The biggest cybersecurity mistake? Thinking you’re too small get hit

When you read the headlines, you might think cybercriminals only strike big companies. In fact, over 40 per cent of cybersecurity attacks are on small and medium-sized businesses.

“Cyber criminals target businesses of any size indiscriminately,” said Andrew Loschmann COO, Field Effect at a recent ITWC webinar. “They’re just looking for vulnerabilities and a capacity to pay, not who the target is. If you have money and use the Internet, then you have a cyber security issue”

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All businesses need to invest in in cyber security because incidents are almost inevitable now, said Loschmann. “What’s not inevitable is the scope of the incident,“ he said. When organizations are prepared, they can limit the damage caused by an attack in terms of time and money. “And it doesn’t have to cost an arm and a leg to get prepared,” he added.

How to be prepared for the inevitable

To minimize the impact of an incident, businesses should take steps in three areas:  technology, education and organizational planning.

On the technical side, it’s critical to have visibility into what’s happening on the network.  Visibility means access to data on the networks, the endpoints and cloud systems, Loschmann explained. “If you don’t have sensors and endpoint agents, you’re going to have to scour network to figure out what happened,” he said. “This is far more difficult.”  Loschmann advised participants to look for a solution that provides this visibility, supports all types of devices, and can provide insights as to why a threat is significant and what to do about it.

Education is just as important, said Allan Bonner, Crisis Communications Specialist. It’s almost impossible to over-communicate,” he said. “Use every means from emails to screensavers to remind everyone to be cautious.”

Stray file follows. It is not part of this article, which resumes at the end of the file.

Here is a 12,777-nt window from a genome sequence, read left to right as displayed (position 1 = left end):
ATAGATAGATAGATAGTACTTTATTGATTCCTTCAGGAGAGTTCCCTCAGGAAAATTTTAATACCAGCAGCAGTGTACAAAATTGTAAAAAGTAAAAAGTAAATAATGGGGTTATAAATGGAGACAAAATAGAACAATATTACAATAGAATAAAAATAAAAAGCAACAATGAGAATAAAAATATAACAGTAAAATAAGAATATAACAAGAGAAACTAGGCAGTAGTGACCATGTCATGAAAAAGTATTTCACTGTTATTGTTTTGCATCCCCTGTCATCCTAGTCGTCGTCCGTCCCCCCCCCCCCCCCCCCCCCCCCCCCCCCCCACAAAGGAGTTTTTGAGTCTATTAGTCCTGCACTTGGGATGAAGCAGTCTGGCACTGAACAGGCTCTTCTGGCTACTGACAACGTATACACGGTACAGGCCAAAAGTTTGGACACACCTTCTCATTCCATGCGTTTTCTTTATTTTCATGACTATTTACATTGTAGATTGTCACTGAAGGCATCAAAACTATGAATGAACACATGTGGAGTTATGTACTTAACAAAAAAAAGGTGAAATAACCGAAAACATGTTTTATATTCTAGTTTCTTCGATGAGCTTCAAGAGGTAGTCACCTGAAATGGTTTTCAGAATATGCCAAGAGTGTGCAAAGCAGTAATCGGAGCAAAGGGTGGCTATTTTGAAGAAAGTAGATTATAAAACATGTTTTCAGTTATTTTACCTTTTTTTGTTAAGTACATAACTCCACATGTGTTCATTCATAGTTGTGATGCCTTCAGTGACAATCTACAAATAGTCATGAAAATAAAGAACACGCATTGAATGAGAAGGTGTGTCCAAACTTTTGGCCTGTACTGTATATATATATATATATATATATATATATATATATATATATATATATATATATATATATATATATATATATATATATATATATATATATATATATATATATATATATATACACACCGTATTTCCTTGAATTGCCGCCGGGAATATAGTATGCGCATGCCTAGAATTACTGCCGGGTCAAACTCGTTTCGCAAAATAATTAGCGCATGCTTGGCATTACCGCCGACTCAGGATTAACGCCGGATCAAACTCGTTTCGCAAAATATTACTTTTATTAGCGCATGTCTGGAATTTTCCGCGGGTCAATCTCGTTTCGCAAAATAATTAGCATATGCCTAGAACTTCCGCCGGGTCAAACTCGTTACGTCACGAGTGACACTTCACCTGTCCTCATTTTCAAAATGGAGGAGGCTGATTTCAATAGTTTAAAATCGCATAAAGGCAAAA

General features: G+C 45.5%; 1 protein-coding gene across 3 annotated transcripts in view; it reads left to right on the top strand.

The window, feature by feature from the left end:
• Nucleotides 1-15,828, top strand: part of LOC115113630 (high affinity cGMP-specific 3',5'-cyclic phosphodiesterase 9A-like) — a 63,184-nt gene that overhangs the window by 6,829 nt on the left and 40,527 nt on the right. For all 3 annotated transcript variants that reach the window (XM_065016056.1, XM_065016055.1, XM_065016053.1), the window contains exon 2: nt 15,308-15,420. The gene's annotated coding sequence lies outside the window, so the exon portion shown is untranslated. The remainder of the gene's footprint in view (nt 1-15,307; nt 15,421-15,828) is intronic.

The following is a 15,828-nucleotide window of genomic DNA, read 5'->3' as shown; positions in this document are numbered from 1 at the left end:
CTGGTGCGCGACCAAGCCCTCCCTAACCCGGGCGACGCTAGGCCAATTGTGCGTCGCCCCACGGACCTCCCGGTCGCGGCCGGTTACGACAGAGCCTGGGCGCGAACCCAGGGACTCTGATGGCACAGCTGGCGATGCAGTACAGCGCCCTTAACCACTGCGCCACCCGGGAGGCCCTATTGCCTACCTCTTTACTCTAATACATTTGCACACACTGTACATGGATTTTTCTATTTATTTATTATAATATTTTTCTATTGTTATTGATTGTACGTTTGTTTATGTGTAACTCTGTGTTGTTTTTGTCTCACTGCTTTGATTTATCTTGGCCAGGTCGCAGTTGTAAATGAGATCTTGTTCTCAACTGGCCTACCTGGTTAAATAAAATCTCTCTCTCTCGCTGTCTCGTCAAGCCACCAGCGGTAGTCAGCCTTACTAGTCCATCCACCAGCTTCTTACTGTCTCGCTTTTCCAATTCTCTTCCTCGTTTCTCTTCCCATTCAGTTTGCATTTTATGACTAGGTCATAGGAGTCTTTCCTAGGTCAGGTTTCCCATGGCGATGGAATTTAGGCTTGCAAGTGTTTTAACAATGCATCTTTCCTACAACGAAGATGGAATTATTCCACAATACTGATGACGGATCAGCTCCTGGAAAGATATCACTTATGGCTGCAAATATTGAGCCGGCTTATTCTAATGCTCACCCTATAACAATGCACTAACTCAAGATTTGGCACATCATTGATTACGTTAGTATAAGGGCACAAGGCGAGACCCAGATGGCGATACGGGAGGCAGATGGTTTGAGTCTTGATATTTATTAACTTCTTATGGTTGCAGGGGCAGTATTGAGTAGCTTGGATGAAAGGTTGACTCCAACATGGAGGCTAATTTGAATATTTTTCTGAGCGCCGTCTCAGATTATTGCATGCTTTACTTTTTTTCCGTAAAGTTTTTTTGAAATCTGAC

From an organizational perspective, Bonner also advised that a “HOT” or “Hour One Team” be established. This team must have a higher level of training and be ready to respond in the first hour. “After that, you may lose control, he said.

Business should consider cyber insurance, said Loschmann. Some companies will provide a price reduction for businesses that have certain measures in place to reduce risk. For this, he suggested that businesses review the Canadian Centre for Cyber Security’s Baseline Cyber Security Controls for Small and Medium Organizations, which establishes the basics a business should have in place. An insurance company may also provide incident response services and a breach coach if an attack happens.

What to do if it happens to you

If an incident occurs, the first step is to understand the scope of the situation, said Loschmann. “What do you know and what are the potential things that happened or are happening?”

Mitigation efforts should then begin immediately to isolate the affected systems by removing them from the network. This takes away the ability of the hackers to do further damage.

Communication is critical, said Bonner. “This is the time to blow the budget on public relations and customer relations because you need to protect your reputation,” he advised.

In the end, Loschmann recommended that small and medium-sized businesses should seek help from someone they trust. “It’s no longer reasonable to expect companies to solve it on their own.”

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Jim Love, Chief Content Officer, IT World Canada

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Cindy Baker
Cindy Baker
Cindy Baker has over 20 years of experience in IT-related fields in the public and private sectors, as a lawyer and strategic advisor. She is a former broadcast journalist, currently working as a consultant, freelance writer and editor.

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